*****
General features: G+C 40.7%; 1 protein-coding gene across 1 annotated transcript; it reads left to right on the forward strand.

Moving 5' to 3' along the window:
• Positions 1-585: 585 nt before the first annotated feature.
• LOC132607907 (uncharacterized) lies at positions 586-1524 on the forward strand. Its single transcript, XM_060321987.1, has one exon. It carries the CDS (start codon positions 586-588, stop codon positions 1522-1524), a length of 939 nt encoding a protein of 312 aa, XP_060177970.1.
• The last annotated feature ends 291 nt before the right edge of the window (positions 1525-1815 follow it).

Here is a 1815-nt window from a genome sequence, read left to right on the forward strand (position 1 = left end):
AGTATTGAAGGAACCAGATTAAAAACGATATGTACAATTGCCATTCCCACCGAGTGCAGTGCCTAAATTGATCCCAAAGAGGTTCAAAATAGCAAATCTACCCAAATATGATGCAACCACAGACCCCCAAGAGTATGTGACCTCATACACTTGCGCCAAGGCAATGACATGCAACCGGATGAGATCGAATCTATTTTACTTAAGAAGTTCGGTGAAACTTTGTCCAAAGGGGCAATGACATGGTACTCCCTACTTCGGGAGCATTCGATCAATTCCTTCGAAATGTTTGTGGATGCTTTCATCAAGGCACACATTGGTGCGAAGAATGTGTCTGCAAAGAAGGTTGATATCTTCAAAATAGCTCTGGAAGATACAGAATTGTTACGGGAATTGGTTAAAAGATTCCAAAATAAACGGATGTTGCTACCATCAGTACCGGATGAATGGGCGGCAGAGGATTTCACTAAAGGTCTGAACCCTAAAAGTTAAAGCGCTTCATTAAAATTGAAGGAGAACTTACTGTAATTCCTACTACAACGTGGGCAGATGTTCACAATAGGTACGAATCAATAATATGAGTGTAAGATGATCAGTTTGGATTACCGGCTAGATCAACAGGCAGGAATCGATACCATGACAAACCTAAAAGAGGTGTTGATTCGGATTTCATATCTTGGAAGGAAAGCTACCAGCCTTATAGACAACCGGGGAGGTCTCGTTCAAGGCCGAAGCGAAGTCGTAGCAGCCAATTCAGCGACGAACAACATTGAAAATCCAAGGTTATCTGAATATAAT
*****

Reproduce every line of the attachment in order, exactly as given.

General features: G+C 40.7%; 1 protein-coding gene across 1 annotated transcript; it reads left to right on the forward strand.

Moving 5' to 3' along the window:
• Positions 1-585: 585 nt before the first annotated feature.
• LOC132607907 (uncharacterized) lies at positions 586-1524 on the forward strand. Its single transcript, XM_060321987.1, has one exon. It carries the CDS (start codon positions 586-588, stop codon positions 1522-1524), a length of 939 nt encoding a protein of 312 aa, XP_060177970.1.
• The last annotated feature ends 291 nt before the right edge of the window (positions 1525-1815 follow it).

Here is a 1815-nt window from a genome sequence, read left to right on the forward strand (position 1 = left end):
AGTATTGAAGGAACCAGATTAAAAACGATATGTACAATTGCCATTCCCACCGAGTGCAGTGCCTAAATTGATCCCAAAGAGGTTCAAAATAGCAAATCTACCCAAATATGATGCAACCACAGACCCCCAAGAGTATGTGACCTCATACACTTGCGCCAAGGCAATGACATGCAACCGGATGAGATCGAATCTATTTTACTTAAGAAGTTCGGTGAAACTTTGTCCAAAGGGGCAATGACATGGTACTCCCTACTTCGGGAGCATTCGATCAATTCCTTCGAAATGTTTGTGGATGCTTTCATCAAGGCACACATTGGTGCGAAGAATGTGTCTGCAAAGAAGGTTGATATCTTCAAAATAGCTCTGGAAGATACAGAATTGTTACGGGAATTGGTTAAAAGATTCCAAAATAAACGGATGTTGCTACCATCAGTACCGGATGAATGGGCGGCAGAGGATTTCACTAAAGGTCTGAACCCTAAAAGTTAAAGCGCTTCATTAAAATTGAAGGAGAACTTACTGTAATTCCTACTACAACGTGGGCAGATGTTCACAATAGGTACGAATCAATAATATGAGTGTAAGATGATCAGTTTGGATTACCGGCTAGATCAACAGGCAGGAATCGATACCATGACAAACCTAAAAGAGGTGTTGATTCGGATTTCATATCTTGGAAGGAAAGCTACCAGCCTTATAGACAACCGGGGAGGTCTCGTTCAAGGCCGAAGCGAAGTCGTAGCAGCCAATTCAGCGACGAACAACATTGAAAATCCAAGGTTATCTGAATATAAT